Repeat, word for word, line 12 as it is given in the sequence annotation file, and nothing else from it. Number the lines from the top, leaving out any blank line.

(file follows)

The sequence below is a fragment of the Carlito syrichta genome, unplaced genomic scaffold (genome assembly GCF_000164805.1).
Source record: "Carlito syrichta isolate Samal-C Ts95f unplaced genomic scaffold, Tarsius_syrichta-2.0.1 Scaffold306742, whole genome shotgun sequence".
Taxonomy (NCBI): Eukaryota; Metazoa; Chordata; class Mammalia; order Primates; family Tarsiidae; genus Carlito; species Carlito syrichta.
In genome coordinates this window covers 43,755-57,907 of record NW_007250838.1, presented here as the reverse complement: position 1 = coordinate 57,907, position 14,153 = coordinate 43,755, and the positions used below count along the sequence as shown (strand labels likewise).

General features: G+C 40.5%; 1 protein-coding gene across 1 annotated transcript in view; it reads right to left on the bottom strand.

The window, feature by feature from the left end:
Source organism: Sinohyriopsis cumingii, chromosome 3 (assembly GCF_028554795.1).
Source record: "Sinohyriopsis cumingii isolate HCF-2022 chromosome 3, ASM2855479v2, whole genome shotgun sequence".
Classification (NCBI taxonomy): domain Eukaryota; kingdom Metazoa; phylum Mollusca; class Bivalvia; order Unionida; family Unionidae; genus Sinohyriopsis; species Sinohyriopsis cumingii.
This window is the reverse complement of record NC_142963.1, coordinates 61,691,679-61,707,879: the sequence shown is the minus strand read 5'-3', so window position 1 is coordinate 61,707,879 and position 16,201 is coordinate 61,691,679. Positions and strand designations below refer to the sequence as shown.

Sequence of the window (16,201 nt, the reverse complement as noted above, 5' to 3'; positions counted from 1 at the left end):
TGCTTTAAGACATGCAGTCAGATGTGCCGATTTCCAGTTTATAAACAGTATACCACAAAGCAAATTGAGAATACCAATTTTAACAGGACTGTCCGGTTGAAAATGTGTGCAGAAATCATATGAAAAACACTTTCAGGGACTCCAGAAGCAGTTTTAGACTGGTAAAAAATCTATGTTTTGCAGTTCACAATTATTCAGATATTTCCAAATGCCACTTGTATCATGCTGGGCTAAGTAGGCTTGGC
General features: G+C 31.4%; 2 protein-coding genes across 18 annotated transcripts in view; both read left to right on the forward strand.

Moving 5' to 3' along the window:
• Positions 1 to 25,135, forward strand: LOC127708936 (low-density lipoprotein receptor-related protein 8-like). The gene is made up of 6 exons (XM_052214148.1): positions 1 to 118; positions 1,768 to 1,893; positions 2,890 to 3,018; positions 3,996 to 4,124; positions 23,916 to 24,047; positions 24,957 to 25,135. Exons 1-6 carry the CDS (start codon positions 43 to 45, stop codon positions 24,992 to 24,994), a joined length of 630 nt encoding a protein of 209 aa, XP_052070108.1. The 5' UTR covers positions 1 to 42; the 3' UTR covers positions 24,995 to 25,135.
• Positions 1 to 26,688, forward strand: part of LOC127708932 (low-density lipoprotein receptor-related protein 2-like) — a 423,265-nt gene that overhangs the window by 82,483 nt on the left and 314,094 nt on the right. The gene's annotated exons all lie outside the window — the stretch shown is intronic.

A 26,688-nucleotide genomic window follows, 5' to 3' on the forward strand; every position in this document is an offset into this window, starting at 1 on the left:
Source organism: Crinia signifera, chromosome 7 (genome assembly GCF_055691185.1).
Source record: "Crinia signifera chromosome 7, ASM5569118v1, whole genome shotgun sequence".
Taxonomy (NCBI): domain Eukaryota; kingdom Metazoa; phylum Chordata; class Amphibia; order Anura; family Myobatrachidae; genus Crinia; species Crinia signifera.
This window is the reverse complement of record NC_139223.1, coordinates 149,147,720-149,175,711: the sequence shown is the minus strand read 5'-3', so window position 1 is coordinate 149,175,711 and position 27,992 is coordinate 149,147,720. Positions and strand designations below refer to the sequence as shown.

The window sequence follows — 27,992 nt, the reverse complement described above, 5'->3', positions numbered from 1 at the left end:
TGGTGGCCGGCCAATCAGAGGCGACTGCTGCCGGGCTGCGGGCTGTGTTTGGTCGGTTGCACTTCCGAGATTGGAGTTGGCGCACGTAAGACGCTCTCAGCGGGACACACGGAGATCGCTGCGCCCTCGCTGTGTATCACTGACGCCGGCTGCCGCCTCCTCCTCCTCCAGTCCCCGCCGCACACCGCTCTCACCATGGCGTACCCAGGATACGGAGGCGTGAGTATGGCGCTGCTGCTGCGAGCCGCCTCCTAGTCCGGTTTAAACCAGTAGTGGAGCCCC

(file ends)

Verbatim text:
TGCTTTAAGACATGCAGTCAGATGTGCCGATTTCCAGTTTATAAACAGTATACCACAAAGCAAATTGAGAATACCAATTTTAACAGGACTGTCCGGTTGAAAATGTGTGCAGAAATCATATGAAAAACACTTTCAGGGACTCCAGAAGCAGTTTTAGACTGGTAAAAAATCTATGTTTTGCAGTTCACAATTATTCAGATATTTCCAAATGCCACTTGTATCATGCTGGGCTAAGTAGGCTTGGC